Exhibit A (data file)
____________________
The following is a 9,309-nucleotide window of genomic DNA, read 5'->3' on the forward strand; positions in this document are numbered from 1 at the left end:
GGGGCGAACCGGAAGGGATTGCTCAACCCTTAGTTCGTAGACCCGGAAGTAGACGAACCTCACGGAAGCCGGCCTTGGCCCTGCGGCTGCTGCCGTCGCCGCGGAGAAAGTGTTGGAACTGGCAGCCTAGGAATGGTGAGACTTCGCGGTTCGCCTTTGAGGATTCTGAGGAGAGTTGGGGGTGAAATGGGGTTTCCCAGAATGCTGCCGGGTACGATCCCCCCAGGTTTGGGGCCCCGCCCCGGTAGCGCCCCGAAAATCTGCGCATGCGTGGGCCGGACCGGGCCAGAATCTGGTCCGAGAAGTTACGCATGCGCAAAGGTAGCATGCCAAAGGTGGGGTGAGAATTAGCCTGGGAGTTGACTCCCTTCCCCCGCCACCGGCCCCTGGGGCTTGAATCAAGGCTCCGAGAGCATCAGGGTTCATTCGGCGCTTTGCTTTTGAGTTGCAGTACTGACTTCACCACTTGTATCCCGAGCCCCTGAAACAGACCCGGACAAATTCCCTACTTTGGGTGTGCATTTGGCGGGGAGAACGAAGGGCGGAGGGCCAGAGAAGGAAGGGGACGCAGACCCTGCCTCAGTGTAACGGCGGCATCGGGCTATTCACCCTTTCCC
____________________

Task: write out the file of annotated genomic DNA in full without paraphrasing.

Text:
The following is a 9,309-nucleotide window of genomic DNA, read 5'->3' on the forward strand; positions in this document are numbered from 1 at the left end:
GGGGCGAACCGGAAGGGATTGCTCAACCCTTAGTTCGTAGACCCGGAAGTAGACGAACCTCACGGAAGCCGGCCTTGGCCCTGCGGCTGCTGCCGTCGCCGCGGAGAAAGTGTTGGAACTGGCAGCCTAGGAATGGTGAGACTTCGCGGTTCGCCTTTGAGGATTCTGAGGAGAGTTGGGGGTGAAATGGGGTTTCCCAGAATGCTGCCGGGTACGATCCCCCCAGGTTTGGGGCCCCGCCCCGGTAGCGCCCCGAAAATCTGCGCATGCGTGGGCCGGACCGGGCCAGAATCTGGTCCGAGAAGTTACGCATGCGCAAAGGTAGCATGCCAAAGGTGGGGTGAGAATTAGCCTGGGAGTTGACTCCCTTCCCCCGCCACCGGCCCCTGGGGCTTGAATCAAGGCTCCGAGAGCATCAGGGTTCATTCGGCGCTTTGCTTTTGAGTTGCAGTACTGACTTCACCACTTGTATCCCGAGCCCCTGAAACAGACCCGGACAAATTCCCTACTTTGGGTGTGCATTTGGCGGGGAGAACGAAGGGCGGAGGGCCAGAGAAGGAAGGGGACGCAGACCCTGCCTCAGTGTAACGGCGGCATCGGGCTATTCACCCTTTCCC